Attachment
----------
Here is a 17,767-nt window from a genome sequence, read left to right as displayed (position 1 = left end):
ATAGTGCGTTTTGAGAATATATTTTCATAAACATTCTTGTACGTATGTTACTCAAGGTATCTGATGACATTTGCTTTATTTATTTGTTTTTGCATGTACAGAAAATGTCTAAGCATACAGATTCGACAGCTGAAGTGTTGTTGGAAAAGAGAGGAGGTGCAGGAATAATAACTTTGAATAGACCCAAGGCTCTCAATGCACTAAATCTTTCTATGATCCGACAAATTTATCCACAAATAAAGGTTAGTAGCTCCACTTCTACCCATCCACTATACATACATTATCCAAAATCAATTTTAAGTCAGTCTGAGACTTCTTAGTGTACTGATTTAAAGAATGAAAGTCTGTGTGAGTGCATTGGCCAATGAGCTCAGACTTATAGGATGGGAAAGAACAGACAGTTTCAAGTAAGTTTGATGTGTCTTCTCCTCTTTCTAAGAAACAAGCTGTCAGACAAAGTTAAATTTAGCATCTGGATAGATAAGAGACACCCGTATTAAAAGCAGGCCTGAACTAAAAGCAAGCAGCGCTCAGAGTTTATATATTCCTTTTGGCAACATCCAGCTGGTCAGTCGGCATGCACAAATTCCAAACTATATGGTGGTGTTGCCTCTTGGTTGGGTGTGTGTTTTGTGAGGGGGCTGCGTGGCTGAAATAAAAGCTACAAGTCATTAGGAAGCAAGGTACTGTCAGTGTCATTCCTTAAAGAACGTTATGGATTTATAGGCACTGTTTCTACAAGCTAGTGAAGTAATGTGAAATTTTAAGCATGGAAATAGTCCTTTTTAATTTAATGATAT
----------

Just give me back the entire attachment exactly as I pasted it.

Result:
Here is a 17,767-nt window from a genome sequence, read left to right as displayed (position 1 = left end):
ATAGTGCGTTTTGAGAATATATTTTCATAAACATTCTTGTACGTATGTTACTCAAGGTATCTGATGACATTTGCTTTATTTATTTGTTTTTGCATGTACAGAAAATGTCTAAGCATACAGATTCGACAGCTGAAGTGTTGTTGGAAAAGAGAGGAGGTGCAGGAATAATAACTTTGAATAGACCCAAGGCTCTCAATGCACTAAATCTTTCTATGATCCGACAAATTTATCCACAAATAAAGGTTAGTAGCTCCACTTCTACCCATCCACTATACATACATTATCCAAAATCAATTTTAAGTCAGTCTGAGACTTCTTAGTGTACTGATTTAAAGAATGAAAGTCTGTGTGAGTGCATTGGCCAATGAGCTCAGACTTATAGGATGGGAAAGAACAGACAGTTTCAAGTAAGTTTGATGTGTCTTCTCCTCTTTCTAAGAAACAAGCTGTCAGACAAAGTTAAATTTAGCATCTGGATAGATAAGAGACACCCGTATTAAAAGCAGGCCTGAACTAAAAGCAAGCAGCGCTCAGAGTTTATATATTCCTTTTGGCAACATCCAGCTGGTCAGTCGGCATGCACAAATTCCAAACTATATGGTGGTGTTGCCTCTTGGTTGGGTGTGTGTTTTGTGAGGGGGCTGCGTGGCTGAAATAAAAGCTACAAGTCATTAGGAAGCAAGGTACTGTCAGTGTCATTCCTTAAAGAACGTTATGGATTTATAGGCACTGTTTCTACAAGCTAGTGAAGTAATGTGAAATTTTAAGCATGGAAATAGTCCTTTTTAATTTAATGATAT